Lobbyist registry wins final approval from MLAs

New Brunswick MLAs voted for a bill today that will establish a lobbyist registry in the province after seven years of debate.

Lobbyist registry concept was first raised in 2007

New Brunswick MLAs voted for a bill today that will establish a lobbyist registry in the province after seven years of debate.

The legislature is set to adjourn on Wednesday for the last time before September's provincial election.

MLAs were busy voting on a number of bills, including the lobbyist registry that's been on the drawing board for seven years.

The bill was among those MLAs were working on Tuesday to clear out their backlog before adjourning. It was approved at committee of the whole on Tuesday and received royal assent on Wednesday.

The delay was only the latest of many.

Deputy Premier Paul Robichaud had promised earlier this month the bill would pass before MLAs adjourned.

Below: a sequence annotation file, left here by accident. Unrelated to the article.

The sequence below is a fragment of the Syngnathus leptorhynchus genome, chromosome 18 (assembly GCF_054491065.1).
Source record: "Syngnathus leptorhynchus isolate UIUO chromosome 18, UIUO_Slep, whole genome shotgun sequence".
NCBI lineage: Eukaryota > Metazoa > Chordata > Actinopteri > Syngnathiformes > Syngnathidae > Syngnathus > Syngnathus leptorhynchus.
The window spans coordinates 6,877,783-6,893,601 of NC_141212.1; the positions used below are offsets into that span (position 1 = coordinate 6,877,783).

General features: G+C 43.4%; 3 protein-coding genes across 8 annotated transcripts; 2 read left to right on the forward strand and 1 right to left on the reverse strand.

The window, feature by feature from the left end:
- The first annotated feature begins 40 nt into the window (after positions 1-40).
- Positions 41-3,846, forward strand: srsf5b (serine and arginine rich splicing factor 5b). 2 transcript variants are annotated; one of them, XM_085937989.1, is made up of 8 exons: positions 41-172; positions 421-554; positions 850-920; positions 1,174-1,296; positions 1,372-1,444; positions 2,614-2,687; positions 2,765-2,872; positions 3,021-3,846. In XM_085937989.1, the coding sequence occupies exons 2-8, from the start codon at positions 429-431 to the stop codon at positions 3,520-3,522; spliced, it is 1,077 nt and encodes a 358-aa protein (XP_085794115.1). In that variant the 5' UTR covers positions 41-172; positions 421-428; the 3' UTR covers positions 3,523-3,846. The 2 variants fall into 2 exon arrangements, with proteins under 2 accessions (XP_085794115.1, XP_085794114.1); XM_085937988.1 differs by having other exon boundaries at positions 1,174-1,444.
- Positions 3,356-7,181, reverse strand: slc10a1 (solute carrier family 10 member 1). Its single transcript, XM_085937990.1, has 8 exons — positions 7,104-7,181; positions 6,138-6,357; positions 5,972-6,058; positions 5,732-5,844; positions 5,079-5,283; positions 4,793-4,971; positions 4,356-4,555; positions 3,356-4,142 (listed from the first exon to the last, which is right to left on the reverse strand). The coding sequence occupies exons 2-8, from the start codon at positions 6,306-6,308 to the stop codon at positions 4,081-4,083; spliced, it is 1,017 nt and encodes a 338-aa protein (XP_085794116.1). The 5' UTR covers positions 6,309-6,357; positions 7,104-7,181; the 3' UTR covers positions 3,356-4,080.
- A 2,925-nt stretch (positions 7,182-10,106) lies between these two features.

The goal of the lobbyist registry is more transparency by making consultants register publicly if they are paid to influence government officials.

Lobbyists will be forced to register their company, name and their clients with the Office of the Ombudsman. That information will be publicly available.

By becoming law now, the law will only apply to whomever forms the next government after September's election.

Liberal MLA Roger Melanson said the late timing of the lobbyist registry’s passage cannot be a coincidence.

"The Premier Alward government didn't want to, within their mandate, respect the legislation that they brought in at the last minute,” Melanson said.

The concept of a lobbyist registry has been on the government’s radar for several years.

Former Liberal premier Shawn Graham first promised a lobbyist registry in 2007.

In 2009, the Liberals called a registry too costly and suggested a regional system for Atlantic Canada. However, the Liberals later dropped the idea.

Alward's Tory government introduced a lobbyist registry bill in 2011 then put it on hold, citing technical complications.

The Tories revived the idea last fall. It was one of the first bills they introduced in November but it was one of the last remaining on the order paper this week.